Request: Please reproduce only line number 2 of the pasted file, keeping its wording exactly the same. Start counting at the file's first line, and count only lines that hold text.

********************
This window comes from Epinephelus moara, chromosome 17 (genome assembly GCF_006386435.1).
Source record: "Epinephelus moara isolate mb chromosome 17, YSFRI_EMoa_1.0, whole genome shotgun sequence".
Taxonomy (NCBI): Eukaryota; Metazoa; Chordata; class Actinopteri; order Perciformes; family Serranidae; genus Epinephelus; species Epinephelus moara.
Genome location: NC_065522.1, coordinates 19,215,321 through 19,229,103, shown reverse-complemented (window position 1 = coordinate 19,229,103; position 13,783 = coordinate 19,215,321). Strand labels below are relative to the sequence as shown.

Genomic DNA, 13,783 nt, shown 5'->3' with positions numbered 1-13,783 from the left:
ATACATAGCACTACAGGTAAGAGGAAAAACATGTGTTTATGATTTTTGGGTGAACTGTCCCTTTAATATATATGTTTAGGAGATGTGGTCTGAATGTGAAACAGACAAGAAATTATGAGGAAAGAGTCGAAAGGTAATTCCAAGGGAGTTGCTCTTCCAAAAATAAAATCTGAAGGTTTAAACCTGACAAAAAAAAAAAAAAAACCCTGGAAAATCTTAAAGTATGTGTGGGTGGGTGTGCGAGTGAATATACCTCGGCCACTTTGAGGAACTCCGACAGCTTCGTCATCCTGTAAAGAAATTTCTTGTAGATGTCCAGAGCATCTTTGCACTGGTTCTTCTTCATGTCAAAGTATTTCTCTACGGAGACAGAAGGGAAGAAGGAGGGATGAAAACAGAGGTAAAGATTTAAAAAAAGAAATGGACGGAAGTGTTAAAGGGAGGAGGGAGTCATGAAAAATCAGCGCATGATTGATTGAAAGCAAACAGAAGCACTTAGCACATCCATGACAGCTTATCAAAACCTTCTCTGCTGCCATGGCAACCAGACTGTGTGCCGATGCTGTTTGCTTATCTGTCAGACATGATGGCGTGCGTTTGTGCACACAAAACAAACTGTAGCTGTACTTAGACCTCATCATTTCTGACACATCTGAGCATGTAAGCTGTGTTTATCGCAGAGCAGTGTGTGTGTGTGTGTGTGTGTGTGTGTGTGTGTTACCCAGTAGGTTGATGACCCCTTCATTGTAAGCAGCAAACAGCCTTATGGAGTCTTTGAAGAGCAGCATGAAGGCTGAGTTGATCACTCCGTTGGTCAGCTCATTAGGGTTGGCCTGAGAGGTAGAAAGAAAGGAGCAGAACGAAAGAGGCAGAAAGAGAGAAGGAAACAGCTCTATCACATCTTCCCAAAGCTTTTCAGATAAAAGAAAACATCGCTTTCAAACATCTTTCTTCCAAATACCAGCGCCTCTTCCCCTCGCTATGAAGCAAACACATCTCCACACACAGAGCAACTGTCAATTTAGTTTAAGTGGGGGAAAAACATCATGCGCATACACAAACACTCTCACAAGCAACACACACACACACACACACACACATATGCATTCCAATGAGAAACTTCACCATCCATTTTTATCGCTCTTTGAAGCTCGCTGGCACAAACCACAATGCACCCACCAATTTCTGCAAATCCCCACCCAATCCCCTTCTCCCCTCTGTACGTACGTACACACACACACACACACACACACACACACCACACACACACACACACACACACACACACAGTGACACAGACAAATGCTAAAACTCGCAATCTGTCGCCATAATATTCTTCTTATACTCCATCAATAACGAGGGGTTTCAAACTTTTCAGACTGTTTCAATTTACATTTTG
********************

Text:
Source record: "Epinephelus moara isolate mb chromosome 17, YSFRI_EMoa_1.0, whole genome shotgun sequence".